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Updated: November 12, 2013 19:01 IST

Interrogating the popular in cinema

B. Kolappan
Comment   ·   print   ·   T  T  
S. Subagunarajan
Special Arrangement S. Subagunarajan

Over the past three years, Kaatchippizhai, a film magazine, has been enriching the discourse on popular cinema

Movies are an obsession in this State, and every film’s arrival is a social event. Yet, popular cinema as a phenomenon is not fully understood in its social and political contexts, some industry watchers say, especially in a State where film personalities continue to dominate the political space. Dismissing the mindset that anything popular does not merit critical evaluation, V.M.S. Subagunarajan, editor of Kaatchippizhai, a film magazine, said his objective is “to critically evaluate the dynamics of the political, psychological and seductive elements” of popular cinema.

“Though I am closely associated with many film societies and had plenty of opportunity to watch world cinema, I do not have an aversion to popular Tamil cinema. In fact, I retain a great interest in popular cinema and launched the magazine for the purpose,” he said. The almost 3-year-old monthly magazine has a limited circulation of around 3,000 copies and is sold through newsagents.

“It is not a profit-making venture. The magazine remains a fodder for those who seek a career in the film world, especially young film directors,” said Subagunarajan. Apart from reviewing films from various angles, the magazine has plenty of well-researched and highly-opinionated articles demolishing hitherto held opinions while offering fresh insights and taking to new heights the discourse on cinema.

A thorough analysis of how Maniratnam and his films, particularly ‘Roja,’ cash in on the sentiments of patriotism and the reasons attributed to the demand for separatism in Jammu and Kashmir, can be cited as a case in point. The author of the article talks about films such as ‘Battle of Algiers’, a film on the Algerian freedom movement and ‘The Wind that Shakes the Barley’ that deals with the Irish War of Independence, and takes the reader on a journey through similar such legendary movies. The magazine carries series such as detailed stories on the heroines of yesteryear and people who actually work behind the scene. The interview with driver Kaliappan is a classic instance, reminding readers of similar characters in Ashokamitran’s novel Karaintha Nizhalgal.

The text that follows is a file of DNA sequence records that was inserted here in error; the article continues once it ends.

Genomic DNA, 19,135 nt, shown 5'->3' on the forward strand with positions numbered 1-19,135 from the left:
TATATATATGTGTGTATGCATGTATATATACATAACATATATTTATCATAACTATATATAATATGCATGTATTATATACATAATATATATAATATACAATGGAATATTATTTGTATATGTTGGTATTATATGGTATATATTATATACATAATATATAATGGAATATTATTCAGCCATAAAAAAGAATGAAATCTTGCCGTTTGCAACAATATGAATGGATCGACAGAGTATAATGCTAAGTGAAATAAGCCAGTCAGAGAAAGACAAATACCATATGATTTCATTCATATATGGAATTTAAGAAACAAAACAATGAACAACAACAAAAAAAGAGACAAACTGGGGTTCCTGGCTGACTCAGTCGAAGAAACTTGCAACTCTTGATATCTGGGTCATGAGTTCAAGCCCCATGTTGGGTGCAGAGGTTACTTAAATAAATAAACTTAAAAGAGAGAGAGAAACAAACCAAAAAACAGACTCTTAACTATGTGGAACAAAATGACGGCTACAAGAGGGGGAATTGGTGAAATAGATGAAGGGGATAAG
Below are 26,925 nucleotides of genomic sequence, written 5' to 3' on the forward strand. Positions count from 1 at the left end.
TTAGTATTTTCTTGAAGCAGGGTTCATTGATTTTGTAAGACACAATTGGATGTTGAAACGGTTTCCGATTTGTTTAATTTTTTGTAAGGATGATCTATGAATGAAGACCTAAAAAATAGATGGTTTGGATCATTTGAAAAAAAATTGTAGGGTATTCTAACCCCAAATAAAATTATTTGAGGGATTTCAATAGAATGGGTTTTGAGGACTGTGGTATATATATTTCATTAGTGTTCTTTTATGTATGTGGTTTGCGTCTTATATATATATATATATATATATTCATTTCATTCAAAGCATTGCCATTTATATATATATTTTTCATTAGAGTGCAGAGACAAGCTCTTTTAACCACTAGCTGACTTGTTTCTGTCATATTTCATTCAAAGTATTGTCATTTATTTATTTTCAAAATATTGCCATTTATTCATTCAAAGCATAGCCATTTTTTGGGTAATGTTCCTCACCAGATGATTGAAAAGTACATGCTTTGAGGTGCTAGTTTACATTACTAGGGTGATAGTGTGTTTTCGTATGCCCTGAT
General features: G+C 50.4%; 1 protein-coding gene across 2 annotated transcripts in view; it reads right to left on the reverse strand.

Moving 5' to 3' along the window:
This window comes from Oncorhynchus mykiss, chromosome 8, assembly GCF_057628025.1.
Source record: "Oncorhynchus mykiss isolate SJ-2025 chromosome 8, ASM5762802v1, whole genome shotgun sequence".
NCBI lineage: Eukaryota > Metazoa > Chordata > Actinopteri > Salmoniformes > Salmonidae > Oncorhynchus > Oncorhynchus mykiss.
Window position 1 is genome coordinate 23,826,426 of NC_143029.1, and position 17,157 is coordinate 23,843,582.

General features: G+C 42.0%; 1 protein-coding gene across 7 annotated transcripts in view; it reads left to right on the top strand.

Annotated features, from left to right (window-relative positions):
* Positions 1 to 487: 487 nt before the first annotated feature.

Subagunarajan, a central government employee, who took voluntary retirement sometime ago to pursue his passion, said it was problematic evaluating a Tamil film or any Indian film with a Hollywood movie as a benchmark. “I cannot understand why an Indian film should be judged by comparing it with western genres. We are not applying the same yardstick when it comes to other art forms.  Bharthanatyam performance is compared either with Kuchipudi or Mohiniattam and the art form as a whole is never criticised for not including elements of other forms,” he said.

Subagunarajan also stated that the argument of classicism in art form being superior was politically incorrect. “Classicism is achieved only by purging certain elements of an art form. Remove the comedy and the song and dance sequence and ‘Aadukalam’ will match any Hollywood movie,” he said. When asked why songs and dance should be part of a film when in real life, romance is devoid of these elements, he said, “I have people telling me that a song in a particular scene would be of great value. Of course, there are songs that fill the missing gaps in films.”

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